California SMACNA honors member projects
Control Air North Inc. in Hayward, Calif., and a member of Bay Area SMACNA, was presented with the 2012 Tom Guilfoy Memorial Craftsmanship of the Year Award in the mechanical category. The company worked on the Li Ka-Shing Center for Biomechanical and Health Sciences Program at U.C. Berkeley in Berkeley, Calif.
According to the chapter, the Tom Guilfoy Award is presented annually to a project where attention to detail and expertise were critical, as well as teamwork among sheet metal workers, contractors and owners.
This design-assist, lean-construction project of 210,000 gross square feet consists of six levels of research and teaching laboratories, as well as lecture halls and seminar facilities. It also provides highly specialized areas for instrumentation and containment spaces to handle viruses and stem cell cultures. Lean-construction techniques and sustainable-environment design features for energy efficiency were integrated throughout the project.
In the course of the project, over 3,600 requests for information and 211 supplemental instructions were issued. The magnitude of changes resulted in a 94 percent increase to the contract value, while only adding a few months to the project schedule. The project required over 70,000 sheet metal detailing, fabrication and installation hours to complete.
In order to incorporate the essential systems and amenities, 3-D coordination required multiple disciplines to handle the structural, mechanical, electrical, plumbing, fire protection and architectural systems. Total sign-off of the coordinated drawings mitigated nearly all trade conflicts and associated costs during the construction phase.
Brady Air Conditioning in South San Francisco, Calif., and a member of Bay Area SMACNA, also earned the Tom Guilfoy Memorial Craftsmanship of the Year Award in the architectural category. The award was for their work on the 1905 Samuel Murphy Windmill historical restoration in Golden Gate Park in San Francisco.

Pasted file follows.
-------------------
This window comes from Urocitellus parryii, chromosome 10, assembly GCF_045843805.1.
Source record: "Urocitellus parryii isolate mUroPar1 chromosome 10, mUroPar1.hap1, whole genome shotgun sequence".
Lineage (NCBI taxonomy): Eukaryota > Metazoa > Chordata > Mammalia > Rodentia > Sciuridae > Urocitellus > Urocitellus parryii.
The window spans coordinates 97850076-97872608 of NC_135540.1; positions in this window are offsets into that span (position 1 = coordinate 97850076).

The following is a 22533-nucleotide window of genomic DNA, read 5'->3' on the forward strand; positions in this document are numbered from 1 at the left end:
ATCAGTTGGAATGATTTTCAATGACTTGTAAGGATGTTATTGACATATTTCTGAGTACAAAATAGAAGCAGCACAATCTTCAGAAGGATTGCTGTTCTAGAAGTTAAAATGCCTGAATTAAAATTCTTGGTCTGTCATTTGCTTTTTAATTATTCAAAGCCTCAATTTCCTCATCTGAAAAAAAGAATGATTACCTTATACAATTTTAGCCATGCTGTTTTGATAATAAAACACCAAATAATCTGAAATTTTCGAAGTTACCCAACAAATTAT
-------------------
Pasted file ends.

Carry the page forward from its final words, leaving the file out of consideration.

The Dutch-style windmill is one of the largest in the world, standing over 10 stories tall. Brady Air Conditioning was commissioned to fabricate and install the copper locking panels to cover the restored dome.
The dome is an elliptical-shaped octagon so all the sides are not equal. The unique shape of the dome created a set of challenges in the fabrication process and installation of the locking panels. About 3,500 pounds of copper in 16-, 20- and 32-ounce gauges were used.
At the base of the dome there is a 20-ounce copper inlay gutter that ties into the first row of flat-locking, plumb panels. The next five rows of flat-locking panels pitch inward about 10 degrees, creating some tapered panels. The following six rows of flat-locking panels pitch inward about 60 degrees coming to a center point, creating even more extensive tapered panels. One of the eight sides has a dormer that rises above the peak creating more custom flat-locking panels. All the valley, ridge cap, door, window, stock and tail flashing interlock with the panels, requiring several hand-formed lock seams.
The 64-ton dome was placed on top of the windmill Sept. 12, 2011. Once the dome was installed the contractor added a 20-inch-wide, 32-ounce copper skirt covering the turning ring at the base of the dome. The installation of the skirt was performed from a basket suspended from a crane.
The project took 1,992 man hours and their shop fabricated 291 copper panels.